The Movement

“When you feel you have right on your side, you can do some pretty horrific things.”
—former Weathermen member Brian Flanagan

Initially formed as a splinter group which believed that peaceful protests were ineffective, the Weathermen were widely criticized for their use of violence as a means of social and political change. Some accused the group of terrorism, while others accused it of giving all activists, both militant and more mainstream, a bad name.

Firefighters struggle to hose down the smoldering remains of a New York brownstone after bombing.

But for the Weathermen, violent action was nothing short of necessary in a time of crisis, a last-ditch effort to grab the country’s attention. And grab attention they did—in March 1970, just days after Bernardine Dohrn publicly announced a “declaration of war.” When an accidentally detonated bomb killed three Weathermen in the basement of a Manhattan townhouse, the group suddenly became the target of an FBI manhunt, and members were forced to go into hiding. The bomb had been intended to be set off at a dance at a local Army base.

How did the Weathermen arrive at this point? Some of the group’s former members, interviewed in THE WEATHER UNDERGROUND, cite the murder of Black Panthers Fred Hampton and Mark Clark in a December 1969 Chicago police raid as a turning point. What many believed to be a government-sanctioned killing in an effort to wipe out militant groups such as the Panthers was, for the Weathermen, the final straw.

In 1960, nearly 50 percent of America’s population was under 18 years of age. This surplus of youth set the stage for a widespread revolt against the status quo: against previously upheld structures of racism, sexism and classism, against the violence of the Vietnam War and America’s interventions abroad. At college campuses throughout the country, anger against “the Establishment’s” practices turned to protest, both peaceful and violent.

As the decade continued, the Student Nonviolent Coordinating Committee, an organization founded by Martin Luther King, Jr. in order to promote nonviolent protest, grew increasingly militant—as did the mostly white, middle-class “New Left,” which took cues from the civil rights movement, protested policies both home and abroad, and sparked factions like the Weathermen. By the late 1960s, activist movements had also mobilized among Asian Americans, Native Americans, Chicanos and Puerto Ricans, as well as a second wave of activism among women, gay and lesbians and the disabled.


1962: Students for a Democratic Society, or SDS, holds its first convention in Port Huron, MI, calling for progressive alliances among activist groups.

1964: The Civil Rights Act passes, while America’s involvement in the war in Vietnam escalates.

1965: Berkeley Free Speech Movement spurs massive student protests against the Vietnam War. The first SDS anti-war march in Washington attracts 15,000 people.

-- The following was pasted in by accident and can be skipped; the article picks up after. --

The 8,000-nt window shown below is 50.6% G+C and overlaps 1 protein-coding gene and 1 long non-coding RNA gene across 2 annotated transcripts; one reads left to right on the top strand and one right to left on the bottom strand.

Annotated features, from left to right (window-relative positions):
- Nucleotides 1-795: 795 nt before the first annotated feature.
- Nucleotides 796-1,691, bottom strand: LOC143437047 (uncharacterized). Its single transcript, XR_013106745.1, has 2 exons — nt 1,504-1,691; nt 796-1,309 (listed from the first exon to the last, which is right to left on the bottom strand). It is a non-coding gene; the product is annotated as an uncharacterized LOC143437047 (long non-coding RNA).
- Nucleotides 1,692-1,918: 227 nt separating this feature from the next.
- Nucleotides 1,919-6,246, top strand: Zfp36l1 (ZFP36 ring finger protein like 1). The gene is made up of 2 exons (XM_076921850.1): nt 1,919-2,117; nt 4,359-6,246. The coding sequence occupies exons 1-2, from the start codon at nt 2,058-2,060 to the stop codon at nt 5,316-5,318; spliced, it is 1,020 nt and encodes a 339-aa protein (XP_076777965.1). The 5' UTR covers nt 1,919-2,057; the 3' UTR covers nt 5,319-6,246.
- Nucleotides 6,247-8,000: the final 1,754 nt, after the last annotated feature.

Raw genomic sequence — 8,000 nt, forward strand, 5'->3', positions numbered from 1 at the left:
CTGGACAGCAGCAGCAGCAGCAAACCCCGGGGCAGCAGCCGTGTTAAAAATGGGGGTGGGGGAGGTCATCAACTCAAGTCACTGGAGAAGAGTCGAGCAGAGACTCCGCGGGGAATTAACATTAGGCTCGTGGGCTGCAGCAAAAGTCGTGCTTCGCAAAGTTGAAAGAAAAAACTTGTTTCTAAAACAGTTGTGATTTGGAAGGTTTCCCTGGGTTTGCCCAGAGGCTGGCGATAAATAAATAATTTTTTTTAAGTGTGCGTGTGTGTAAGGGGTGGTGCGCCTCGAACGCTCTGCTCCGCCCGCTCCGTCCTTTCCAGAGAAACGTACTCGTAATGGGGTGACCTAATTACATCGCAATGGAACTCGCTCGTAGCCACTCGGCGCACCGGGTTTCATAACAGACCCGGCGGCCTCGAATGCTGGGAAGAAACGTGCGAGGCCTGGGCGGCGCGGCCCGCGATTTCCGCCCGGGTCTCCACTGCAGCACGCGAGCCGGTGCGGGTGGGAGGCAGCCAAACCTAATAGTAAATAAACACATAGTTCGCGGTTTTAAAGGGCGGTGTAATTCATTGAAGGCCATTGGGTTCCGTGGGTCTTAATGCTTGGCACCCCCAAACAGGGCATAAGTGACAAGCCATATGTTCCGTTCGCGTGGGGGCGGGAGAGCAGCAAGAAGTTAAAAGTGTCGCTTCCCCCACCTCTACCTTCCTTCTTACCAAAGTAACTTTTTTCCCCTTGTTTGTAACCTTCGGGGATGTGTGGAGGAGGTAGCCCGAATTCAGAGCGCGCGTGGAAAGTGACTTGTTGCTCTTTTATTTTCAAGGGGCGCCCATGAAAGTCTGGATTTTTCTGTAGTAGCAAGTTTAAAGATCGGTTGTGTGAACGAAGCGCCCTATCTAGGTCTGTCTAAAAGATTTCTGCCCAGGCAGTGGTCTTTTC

1966: Huey Newton and Bobby Seale form the Black Panther Party in Oakland, California.

1968: Martin Luther King, Jr. and Robert F. Kennedy are assassinated. Anti-war demonstrations turn violent at the Chicago Democratic Convention and shut down Columbia University.

1969: Black Panthers Fred Hampton and Mark Clark die in a Chicago police raid. The Weathermen form.


March: Three Weathermen are killed when bomb manufacturing goes awry. The organization becomes the Weather Underground as key players including Bernardine Dohrn, Bill Ayers and Kathy Boudin go into hiding.

Bernardine Dohrn on the boardwalk in Sausalito.

Bernardine Dohrn gives a tour of her underground hideout on the San Francisco Bay View Video

June: New York City police headquarters are bombed and the Weathermen take credit, issuing a communiqué from underground.

July: Thirteen Weathermen are indicted by a federal grand jury on charges of conspiring to engage in acts of terrorism. A New York bank is bombed in retaliation.

September: Timothy Leary issues a statement from the underground after escaping from prison with the help of the Weathermen.

1971: 50,000 anti-war protesters march on Washington, D.C.

1973: Cease-fire accord in Vietnam.

1977: Weathermen Mark Rudd and Cathy Wilkerson emerge from years of hiding and surrender to the police, receiving two years of probation and three years in prison, respectively.

1980: Bernardine Dohrn and Bill Ayers resurface from the underground, pleading guilty to bail-jumping charges from a 1969 anti-war protest. Dohrn is fined $1,500 and given three years’ probation.

1981: The unofficial end of the Weather Underground occurs when Kathy Boudin resurfaces to participate in an armed robbery in Nanuet, New York, which results in the shooting deaths of three men. Boudin is sentenced to 22 years in prison, and is released in 2003.

Meet the former Weathermen interviewed in the film >>

Read an exclusive Q&A with Bernardine Dohrn and Bill Ayers >>


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